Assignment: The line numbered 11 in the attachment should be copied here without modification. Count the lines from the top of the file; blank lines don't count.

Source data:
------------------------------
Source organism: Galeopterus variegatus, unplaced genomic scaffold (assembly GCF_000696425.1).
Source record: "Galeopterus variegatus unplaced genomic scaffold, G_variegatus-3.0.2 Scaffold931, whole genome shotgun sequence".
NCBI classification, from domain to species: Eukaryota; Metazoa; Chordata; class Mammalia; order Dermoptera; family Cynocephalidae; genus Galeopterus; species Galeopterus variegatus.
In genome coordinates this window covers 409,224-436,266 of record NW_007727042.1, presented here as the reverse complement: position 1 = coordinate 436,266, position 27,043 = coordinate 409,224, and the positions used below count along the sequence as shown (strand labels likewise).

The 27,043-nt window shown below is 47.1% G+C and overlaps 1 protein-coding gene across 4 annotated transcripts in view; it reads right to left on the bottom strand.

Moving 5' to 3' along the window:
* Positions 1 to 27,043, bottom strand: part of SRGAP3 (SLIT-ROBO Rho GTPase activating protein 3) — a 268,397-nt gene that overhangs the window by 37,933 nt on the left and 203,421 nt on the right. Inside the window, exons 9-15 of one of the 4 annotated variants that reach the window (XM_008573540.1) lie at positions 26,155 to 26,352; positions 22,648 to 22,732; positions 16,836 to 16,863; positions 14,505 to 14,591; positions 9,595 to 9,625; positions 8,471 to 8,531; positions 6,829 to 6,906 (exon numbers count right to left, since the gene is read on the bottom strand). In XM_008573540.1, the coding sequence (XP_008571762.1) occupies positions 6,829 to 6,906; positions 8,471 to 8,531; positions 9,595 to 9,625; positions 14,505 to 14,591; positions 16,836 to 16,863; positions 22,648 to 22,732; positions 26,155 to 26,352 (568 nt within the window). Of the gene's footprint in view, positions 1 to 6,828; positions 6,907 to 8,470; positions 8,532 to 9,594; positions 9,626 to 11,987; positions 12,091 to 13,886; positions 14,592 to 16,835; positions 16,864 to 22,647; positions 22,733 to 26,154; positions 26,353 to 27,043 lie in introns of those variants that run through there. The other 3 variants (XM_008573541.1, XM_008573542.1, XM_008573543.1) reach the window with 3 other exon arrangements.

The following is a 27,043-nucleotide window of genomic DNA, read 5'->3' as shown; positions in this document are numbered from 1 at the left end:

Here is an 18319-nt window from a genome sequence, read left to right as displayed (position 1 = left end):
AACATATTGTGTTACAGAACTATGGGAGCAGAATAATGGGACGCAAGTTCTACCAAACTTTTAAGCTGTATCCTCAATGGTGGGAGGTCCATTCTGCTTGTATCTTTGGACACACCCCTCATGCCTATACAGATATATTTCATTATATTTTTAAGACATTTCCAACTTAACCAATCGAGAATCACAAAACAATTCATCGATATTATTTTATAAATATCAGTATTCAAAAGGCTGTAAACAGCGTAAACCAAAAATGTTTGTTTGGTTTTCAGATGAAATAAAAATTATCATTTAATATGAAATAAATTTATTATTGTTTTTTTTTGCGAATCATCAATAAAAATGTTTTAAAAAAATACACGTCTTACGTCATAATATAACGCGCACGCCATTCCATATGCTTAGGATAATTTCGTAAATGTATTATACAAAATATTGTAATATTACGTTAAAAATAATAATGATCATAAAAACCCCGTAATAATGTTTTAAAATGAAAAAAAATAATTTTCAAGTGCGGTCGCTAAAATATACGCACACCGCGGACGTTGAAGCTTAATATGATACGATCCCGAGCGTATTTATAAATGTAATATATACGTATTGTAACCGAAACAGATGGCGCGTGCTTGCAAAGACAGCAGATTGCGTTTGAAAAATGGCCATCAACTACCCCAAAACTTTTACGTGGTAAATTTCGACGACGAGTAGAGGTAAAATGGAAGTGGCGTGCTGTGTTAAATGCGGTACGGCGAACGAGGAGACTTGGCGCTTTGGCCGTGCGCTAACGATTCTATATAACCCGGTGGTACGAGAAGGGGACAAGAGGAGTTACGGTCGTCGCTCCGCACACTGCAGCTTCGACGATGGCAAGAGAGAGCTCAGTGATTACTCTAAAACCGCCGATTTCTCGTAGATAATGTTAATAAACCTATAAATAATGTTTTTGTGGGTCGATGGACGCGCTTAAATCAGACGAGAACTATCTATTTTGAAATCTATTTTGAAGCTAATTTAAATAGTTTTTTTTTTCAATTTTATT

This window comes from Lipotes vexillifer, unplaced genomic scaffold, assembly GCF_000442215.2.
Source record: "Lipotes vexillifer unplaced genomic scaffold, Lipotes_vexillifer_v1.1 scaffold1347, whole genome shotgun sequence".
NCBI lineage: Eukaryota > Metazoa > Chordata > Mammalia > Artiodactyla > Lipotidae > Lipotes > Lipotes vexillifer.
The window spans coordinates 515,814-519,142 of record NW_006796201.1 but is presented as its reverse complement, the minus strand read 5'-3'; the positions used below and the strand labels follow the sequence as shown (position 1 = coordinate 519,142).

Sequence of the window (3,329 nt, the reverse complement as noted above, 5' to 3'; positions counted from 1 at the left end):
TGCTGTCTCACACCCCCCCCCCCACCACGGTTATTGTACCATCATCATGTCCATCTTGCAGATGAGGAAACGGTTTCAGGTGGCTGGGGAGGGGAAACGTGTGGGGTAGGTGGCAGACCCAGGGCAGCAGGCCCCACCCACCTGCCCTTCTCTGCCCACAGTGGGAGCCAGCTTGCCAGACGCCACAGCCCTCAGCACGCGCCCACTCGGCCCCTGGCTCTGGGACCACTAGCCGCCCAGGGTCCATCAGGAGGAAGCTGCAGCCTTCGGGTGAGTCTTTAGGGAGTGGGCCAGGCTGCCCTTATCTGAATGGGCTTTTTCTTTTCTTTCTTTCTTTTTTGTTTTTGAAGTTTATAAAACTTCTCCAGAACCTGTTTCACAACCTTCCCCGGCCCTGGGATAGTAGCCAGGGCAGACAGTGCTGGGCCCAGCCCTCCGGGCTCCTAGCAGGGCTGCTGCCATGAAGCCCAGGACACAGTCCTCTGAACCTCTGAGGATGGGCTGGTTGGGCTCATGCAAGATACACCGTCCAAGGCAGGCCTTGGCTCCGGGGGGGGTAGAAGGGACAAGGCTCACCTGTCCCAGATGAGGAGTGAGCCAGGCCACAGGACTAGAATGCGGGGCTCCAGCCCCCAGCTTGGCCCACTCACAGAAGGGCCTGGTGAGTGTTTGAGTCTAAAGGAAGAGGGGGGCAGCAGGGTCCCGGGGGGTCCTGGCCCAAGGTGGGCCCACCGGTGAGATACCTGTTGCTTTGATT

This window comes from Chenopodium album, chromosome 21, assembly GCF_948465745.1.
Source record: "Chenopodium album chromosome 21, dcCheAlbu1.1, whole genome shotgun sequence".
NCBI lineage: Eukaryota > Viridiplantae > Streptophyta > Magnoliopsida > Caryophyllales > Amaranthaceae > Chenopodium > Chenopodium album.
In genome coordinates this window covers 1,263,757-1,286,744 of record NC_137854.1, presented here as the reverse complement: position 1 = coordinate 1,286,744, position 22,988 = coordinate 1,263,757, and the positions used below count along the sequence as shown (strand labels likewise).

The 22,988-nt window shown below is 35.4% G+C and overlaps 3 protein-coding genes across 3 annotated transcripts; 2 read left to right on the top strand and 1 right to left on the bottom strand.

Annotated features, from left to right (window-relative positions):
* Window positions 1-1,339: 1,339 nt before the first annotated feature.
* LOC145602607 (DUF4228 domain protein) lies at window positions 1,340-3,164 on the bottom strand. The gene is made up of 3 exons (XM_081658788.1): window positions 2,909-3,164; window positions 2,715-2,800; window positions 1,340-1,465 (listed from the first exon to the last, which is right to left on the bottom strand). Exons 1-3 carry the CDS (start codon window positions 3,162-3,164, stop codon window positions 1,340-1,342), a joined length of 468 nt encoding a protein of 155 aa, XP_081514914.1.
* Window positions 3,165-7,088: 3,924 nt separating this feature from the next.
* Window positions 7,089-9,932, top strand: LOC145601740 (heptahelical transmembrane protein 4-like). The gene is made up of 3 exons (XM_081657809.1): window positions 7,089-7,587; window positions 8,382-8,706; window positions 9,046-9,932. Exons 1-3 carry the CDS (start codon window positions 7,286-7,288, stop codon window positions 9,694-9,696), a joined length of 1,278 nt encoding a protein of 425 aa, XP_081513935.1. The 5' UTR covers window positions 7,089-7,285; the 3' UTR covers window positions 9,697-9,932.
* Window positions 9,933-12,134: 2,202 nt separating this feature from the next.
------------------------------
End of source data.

This window comes from Lipotes vexillifer, unplaced genomic scaffold, assembly GCF_000442215.2.